Figure 2.

Study-specific ORs (95% CIs) for prostate cancer associated with an 80 percentile increase in IGF-I. Estimates are from logistic regression conditioned on the matching variables within each study and without mutual adjustment for the other analytes. Heterogeneity in linear trends between studies was tested by comparing the χ2 values for models with and without a (studies) × (linear trend) interaction term. feas, feasibility.

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Figure 3.

ORs (95% CIs) for prostate cancer associated with an 80 percentile increase in IGF-I in prospective studies, subdivided by various factors. Estimates are from logistic regression conditioned on the matching variables within each study and without mutual adjustment for the other analytes. ORs are for risk of prostate cancer overall, unless otherwise specified. Tests for heterogeneity (het) for case-defined factors were obtained by fitting separate models for each subgroup and assuming independence of the ORs using a method analogous to a meta-analysis. Tests for heterogeneity for noncase–defined factors were assessed with a χ2 test of interaction between subgroup and the continuous trend test variable.

Figure 3.

ORs (95% CIs) for prostate cancer associated with an 80 percentile increase in IGF-I in prospective studies, subdivided by various factors. Estimates are from logistic regression conditioned on the matching variables within each study and without mutual adjustment for the other analytes. ORs are for risk of prostate cancer overall, unless otherwise specified. Tests for heterogeneity (het) for case-defined factors were obtained by fitting separate models for each subgroup and assuming independence of the ORs using a method analogous to a meta-analysis. Tests for heterogeneity for noncase–defined factors were assessed with a χ2 test of interaction between subgroup and the continuous trend test variable.

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Concentrations of IGF-I and IGFBP-3 were positively associated with risk in a linear dose–response relationship (Ptrend < 0.001; Fig. 1; Supplementary Table S5). However, there was evidence of heterogeneity in the linear trend in risk between the prospective and cross-sectional studies (i.e., ProtecT studies) for both analytes (Pheterogeneity by study design ≤0.03; Fig. 2 and Supplementary Fig. S4). The OR for men in the highest versus the lowest fifth of IGF-I for all studies combined was 1.21 [95% confidence interval (CI), 1.11–1.31) but was 1.29 (1.16–1.43) when restricted to the prospective studies, with no evidence of heterogeneity between the prospective studies. There was no association with IGF-I in the ProtecT cross-sectional studies (1.06; 0.92–1.23). For IGFBP-3, the OR for prostate cancer in the highest fifth was 1.45 (1.32–1.59) for all studies combined (Pheterogeneity by study design <0.001). When restricted to prospective studies only, the corresponding OR was 1.25 (1.12–1.40), with no evidence of heterogeneity between studies. In addition, there was no evidence of statistical heterogeneity in the linear associations with IGF-I or IGFBP-3 by other factors such as time-to-diagnosis and stage and grade of disease (Pheterogeneity for both analytes all ≥0.05; Fig. 3 and Supplementary Fig. S1). The only exception was for age at diagnosis, for which there was some borderline significant weakening of the linear trend of IGF-I with risk by increasing age at diagnosis, with a stronger association for men diagnosed before the age of 60 years (OR for 80 percentile increase in IGF-I = 1.80; 1.34–2.42; Pheterogeneity/trend by age at diagnosis = 0.05/0.04; Fig. 3). We also assessed overall risk for prostate cancer in relation to deciles of IGF-I and IGFBP-3 concentrations for the prospective studies: results were consistent with a linear trend for both analytes (Ptrend < 0.001 for both, Supplementary Table S6). The risk in the highest versus lowest decile was 1.43 (1.24–1.65) for IGF-I and 1.39 (1.19–1.63) for IGFBP-3.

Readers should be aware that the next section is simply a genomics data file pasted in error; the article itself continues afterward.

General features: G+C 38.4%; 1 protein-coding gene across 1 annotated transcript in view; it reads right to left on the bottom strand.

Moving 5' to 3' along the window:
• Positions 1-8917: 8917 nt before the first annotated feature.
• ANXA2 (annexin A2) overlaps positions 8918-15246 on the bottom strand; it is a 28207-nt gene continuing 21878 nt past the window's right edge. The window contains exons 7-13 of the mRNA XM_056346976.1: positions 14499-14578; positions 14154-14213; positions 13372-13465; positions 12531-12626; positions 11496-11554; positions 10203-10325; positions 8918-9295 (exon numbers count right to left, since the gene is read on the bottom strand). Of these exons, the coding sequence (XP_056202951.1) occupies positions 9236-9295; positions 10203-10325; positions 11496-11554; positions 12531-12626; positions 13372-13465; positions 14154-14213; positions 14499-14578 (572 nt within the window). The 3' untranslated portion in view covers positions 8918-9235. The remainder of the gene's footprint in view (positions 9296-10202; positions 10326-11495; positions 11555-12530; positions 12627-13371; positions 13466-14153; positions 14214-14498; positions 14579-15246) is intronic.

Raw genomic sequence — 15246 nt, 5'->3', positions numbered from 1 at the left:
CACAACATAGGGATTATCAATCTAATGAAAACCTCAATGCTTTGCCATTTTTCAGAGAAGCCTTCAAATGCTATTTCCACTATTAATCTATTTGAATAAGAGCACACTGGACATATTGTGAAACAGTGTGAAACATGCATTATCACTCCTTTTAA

IGF-II concentration was positively associated with prostate cancer risk (OR in highest vs. lowest fifth = 1.29; 95% CI, 1.14–1.46; Ptrend < 0.001; Fig. 1); however, there was heterogeneity in the association with risk between all studies combined (Pheterogeneity = 0.005; Supplementary Fig. S1), which persisted when the analyses were restricted to prospective studies only (Pheterogeneity = 0.02). There was also some evidence for heterogeneity in the association of IGF-I and prostate cancer risk by grade of disease (Pheterogeneity by grade = 0.03); the OR associated with an 80% increase in IGF-II was 1.19 (0.99–1.43) for low-intermediate grade disease and 0.49 (0.23–1.05) for high-grade disease (Supplementary Fig. S7).

The risk of prostate cancer was lower for men with the highest levels of IGFBP-1 concentration (OR for highest vs. lowest fifth = 0.81; 95% CI, 0.68–0.96; Ptrend = 0.05). There was no evidence of heterogeneity between studies (data were available for IGFBP-1 from prospective studies only, Pheterogeneity = 0.9; Supplementary Fig. S2) or by any of the participant or tumor characteristics (Pheterogeneity for all ≥0.19; Supplementary Fig. S6).

IGFBP-2 was associated with an increased risk of prostate cancer, with an OR for the highest versus lowest fifth of 1.17; 95% CI, 1.03–1.32; Ptrend = 0.005. However, there was evidence of heterogeneity among all studies (Pheterogeneity = 0.03; Supplementary Fig. S3) and also borderline heterogeneity among both prospective and cross-sectional studies (Pheterogeneity ≤ 0.07), with a significantly elevated risk in the PCPT study but no association in the other prospective studies. Correspondingly, there was some evidence of a difference in trends in risk with IGFBP-2 concentration by tumor stage at diagnosis and by PSA at blood draw, as well as by BMI (Pheterogeneity ≤ 0.02; Supplementary Fig. S10).